- No competitors at its low price
- IPS panel with 2560 x 1440 resolution
- Glass front and good build quality
- LED backlighting ensures low power usage
- No adjustments beyond tilt
- LED backlighting has issues
- Glass front causes reflections
- No scaling, OSD or presets
- Only a single video input
- Review Price: £399.98
- 27in IPS panel with glass front
- 2560 x 1440 resolution
- Dual link DVI, 3.5mm audio
- 5W stereo speakers
Update: Hazro has discontinued the glass front for new revisions of this monitor. It has been brought to our attention that, in some cases, the glass of this model may become detached due to an inadequate attachment process, which in turn presents a potential safety hazard. Therefore we would recommend that anyone looking at buying the glass version of this display be cautious of this possible issue.
If a 24in monitor’s 1,920 x 1,200 isn’t enough pixels for you and your budget or available desk space won’t stretch to a 30in like the NEC MultiSync LCD3090WQXi, a high-resolution, 2,560 x 1,440 27in is the perfect compromise. Hazro has a whole range of new entrants to this market, and we’re taking a look at the most affordable model, the HZ27WC. This gets you a glass-fronted, LED-backlit, IPS-panel display with stereo speakers for under £400, which is frankly amazing value in anyone’s book. Read on to find out if this is the best-value high-end monitor around.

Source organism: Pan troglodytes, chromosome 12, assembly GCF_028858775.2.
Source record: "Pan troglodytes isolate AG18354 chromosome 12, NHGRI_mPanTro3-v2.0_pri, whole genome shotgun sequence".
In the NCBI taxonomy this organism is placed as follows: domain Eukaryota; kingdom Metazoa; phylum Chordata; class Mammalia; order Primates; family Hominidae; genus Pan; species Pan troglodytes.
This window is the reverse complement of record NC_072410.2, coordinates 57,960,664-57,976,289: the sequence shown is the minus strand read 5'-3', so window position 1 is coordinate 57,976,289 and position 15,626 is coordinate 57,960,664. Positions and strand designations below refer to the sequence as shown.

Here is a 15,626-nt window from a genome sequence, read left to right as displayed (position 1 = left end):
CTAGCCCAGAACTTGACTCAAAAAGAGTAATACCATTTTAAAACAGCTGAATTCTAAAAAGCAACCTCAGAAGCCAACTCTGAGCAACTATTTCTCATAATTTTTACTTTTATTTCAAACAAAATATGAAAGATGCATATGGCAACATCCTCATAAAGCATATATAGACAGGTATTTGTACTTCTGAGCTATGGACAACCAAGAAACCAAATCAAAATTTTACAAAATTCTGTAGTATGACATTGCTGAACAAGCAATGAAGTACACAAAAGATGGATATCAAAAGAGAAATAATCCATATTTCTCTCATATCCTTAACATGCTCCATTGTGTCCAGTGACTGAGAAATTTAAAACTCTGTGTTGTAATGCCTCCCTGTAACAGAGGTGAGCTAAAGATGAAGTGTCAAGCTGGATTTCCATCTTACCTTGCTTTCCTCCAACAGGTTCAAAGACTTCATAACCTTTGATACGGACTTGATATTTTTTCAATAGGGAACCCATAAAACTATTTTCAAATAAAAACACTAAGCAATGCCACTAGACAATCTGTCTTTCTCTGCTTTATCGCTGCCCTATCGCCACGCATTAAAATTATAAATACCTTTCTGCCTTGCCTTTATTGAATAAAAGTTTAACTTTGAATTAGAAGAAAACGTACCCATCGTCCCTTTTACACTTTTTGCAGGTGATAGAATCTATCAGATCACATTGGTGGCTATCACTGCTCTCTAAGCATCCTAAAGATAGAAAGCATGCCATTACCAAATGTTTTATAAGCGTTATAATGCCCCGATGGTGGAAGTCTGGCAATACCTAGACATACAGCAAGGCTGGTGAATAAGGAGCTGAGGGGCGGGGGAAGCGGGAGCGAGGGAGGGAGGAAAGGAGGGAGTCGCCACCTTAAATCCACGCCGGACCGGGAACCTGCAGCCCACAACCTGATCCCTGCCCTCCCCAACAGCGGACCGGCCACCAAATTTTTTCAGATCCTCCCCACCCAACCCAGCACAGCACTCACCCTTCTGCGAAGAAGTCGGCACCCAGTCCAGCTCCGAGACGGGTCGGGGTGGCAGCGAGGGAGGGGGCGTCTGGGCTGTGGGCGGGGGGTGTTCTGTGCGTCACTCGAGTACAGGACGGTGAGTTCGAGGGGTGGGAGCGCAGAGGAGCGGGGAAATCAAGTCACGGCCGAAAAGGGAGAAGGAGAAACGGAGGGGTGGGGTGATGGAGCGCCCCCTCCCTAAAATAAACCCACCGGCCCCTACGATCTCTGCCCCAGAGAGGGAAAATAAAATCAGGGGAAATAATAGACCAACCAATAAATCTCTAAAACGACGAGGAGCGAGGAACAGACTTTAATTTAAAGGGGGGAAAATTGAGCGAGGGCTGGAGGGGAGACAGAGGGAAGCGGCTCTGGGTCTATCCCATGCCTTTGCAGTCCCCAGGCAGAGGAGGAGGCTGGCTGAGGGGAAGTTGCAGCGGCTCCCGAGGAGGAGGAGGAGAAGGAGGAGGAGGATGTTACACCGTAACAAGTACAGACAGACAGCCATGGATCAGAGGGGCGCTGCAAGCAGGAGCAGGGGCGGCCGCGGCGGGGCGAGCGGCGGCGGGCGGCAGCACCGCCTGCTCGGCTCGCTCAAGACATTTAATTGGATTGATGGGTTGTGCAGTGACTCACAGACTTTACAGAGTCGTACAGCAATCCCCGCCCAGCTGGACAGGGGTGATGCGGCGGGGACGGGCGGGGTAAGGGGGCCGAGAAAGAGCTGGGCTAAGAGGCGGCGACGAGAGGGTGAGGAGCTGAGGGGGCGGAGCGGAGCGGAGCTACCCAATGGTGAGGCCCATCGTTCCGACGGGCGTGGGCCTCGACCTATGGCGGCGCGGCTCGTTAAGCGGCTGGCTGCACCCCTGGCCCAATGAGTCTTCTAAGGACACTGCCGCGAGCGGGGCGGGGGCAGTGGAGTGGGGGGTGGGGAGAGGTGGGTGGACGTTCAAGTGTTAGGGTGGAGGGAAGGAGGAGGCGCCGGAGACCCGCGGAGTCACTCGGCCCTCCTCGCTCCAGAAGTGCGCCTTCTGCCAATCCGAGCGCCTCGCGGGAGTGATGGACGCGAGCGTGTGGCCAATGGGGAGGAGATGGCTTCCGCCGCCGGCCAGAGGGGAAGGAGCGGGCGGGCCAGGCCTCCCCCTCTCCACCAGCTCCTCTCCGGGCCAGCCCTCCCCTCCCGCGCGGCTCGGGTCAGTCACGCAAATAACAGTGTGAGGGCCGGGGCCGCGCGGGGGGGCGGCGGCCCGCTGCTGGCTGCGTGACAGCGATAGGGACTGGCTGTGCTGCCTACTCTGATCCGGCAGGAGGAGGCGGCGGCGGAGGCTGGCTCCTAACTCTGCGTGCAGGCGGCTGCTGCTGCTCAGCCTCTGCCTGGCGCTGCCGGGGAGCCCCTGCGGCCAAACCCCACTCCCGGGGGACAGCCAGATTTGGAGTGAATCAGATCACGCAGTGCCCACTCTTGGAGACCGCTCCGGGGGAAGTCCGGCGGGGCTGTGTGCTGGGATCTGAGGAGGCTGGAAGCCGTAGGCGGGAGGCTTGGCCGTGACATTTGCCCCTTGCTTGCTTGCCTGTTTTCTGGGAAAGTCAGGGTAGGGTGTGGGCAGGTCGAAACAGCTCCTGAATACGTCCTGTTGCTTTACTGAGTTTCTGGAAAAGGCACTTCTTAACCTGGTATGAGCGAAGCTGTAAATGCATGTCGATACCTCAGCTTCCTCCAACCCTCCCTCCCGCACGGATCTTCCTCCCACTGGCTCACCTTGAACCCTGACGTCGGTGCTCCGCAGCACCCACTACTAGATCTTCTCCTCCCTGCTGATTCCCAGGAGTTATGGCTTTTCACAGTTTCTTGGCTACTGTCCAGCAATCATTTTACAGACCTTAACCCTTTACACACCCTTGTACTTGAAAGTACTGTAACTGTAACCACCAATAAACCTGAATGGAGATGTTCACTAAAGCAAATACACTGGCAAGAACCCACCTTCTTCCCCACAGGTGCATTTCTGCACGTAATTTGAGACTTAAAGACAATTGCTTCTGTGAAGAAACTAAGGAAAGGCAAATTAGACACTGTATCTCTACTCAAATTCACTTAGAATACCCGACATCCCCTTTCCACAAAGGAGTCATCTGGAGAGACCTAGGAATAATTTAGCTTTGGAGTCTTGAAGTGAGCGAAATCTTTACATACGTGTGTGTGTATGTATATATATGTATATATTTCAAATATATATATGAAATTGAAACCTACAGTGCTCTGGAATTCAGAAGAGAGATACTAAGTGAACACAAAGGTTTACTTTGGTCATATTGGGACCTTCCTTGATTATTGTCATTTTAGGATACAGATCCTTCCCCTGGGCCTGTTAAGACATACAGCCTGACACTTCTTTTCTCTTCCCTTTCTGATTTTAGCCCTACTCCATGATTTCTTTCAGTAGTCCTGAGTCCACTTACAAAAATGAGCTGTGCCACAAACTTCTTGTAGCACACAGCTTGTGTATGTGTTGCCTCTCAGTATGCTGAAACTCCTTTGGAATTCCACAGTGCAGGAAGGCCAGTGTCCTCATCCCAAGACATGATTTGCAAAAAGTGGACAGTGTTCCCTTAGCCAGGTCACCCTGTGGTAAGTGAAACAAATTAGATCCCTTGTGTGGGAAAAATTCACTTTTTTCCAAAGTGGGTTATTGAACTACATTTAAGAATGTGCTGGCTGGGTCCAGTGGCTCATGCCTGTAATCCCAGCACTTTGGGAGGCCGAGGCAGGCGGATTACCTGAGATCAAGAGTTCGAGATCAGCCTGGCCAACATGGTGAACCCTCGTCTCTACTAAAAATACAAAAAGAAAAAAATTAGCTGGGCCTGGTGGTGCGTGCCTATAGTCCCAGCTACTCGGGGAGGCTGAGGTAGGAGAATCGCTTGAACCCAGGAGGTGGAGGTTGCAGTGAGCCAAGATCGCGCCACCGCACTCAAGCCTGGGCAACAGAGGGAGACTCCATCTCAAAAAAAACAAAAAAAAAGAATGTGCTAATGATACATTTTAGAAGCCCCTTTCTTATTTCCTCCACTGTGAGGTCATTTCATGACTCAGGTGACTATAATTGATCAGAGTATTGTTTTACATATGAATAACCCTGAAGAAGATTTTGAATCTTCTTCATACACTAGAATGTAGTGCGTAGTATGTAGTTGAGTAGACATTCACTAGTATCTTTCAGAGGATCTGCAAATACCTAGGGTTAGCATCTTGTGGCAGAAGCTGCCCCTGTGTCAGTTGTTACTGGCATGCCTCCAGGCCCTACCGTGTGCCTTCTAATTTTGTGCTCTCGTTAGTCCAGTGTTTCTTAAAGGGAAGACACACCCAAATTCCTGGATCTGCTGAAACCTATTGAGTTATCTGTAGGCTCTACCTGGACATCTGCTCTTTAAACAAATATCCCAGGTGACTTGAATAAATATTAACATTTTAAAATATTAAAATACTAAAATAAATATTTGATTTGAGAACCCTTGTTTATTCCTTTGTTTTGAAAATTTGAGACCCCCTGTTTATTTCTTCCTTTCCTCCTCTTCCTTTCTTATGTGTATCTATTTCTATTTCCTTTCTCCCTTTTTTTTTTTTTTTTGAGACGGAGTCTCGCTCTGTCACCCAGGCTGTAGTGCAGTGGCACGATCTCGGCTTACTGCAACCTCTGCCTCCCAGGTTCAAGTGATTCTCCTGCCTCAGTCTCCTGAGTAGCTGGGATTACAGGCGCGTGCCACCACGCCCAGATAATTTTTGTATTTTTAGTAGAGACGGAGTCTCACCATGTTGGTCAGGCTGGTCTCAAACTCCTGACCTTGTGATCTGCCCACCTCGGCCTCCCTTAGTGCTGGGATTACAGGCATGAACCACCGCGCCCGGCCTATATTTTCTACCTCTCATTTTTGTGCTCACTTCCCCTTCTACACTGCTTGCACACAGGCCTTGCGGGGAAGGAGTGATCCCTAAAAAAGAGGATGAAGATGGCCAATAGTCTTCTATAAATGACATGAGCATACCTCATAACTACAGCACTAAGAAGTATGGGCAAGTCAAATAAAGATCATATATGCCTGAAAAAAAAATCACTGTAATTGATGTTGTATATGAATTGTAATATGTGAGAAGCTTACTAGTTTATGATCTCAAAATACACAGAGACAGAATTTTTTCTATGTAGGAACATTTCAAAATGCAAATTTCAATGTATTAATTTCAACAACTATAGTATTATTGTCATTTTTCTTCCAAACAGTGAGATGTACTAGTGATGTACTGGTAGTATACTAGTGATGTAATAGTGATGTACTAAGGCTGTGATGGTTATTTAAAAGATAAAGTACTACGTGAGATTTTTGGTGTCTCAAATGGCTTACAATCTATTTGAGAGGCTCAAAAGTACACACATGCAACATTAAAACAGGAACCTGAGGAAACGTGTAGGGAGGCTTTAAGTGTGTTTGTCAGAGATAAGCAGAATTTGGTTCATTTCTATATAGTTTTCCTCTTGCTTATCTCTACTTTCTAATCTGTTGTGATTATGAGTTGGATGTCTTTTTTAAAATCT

First off, let’s clarify the HZ27WC’s position in the Hazro 27in range. Hazro doesn’t have a model that is everything for everyone (like Dell’s U2711, the larger sibling of our award-winning UltraSharp U2410), though its selection will certainly cater for the majority of users. The HZ27WB is a CCFL- rather than LED-backlit monitor in a snazzy metal frame that’s fully adjustable, and it utilizes 10-bit processing for its matt panel allowing it to cover the AdobeRGB and 110 percent of the NTSC colour spaces. It’s the most professionally oriented of the lot and arguably the most desirable. However, it lacks inputs other than a single dual-link DVI port, and doesn’t do any scaling within the screen.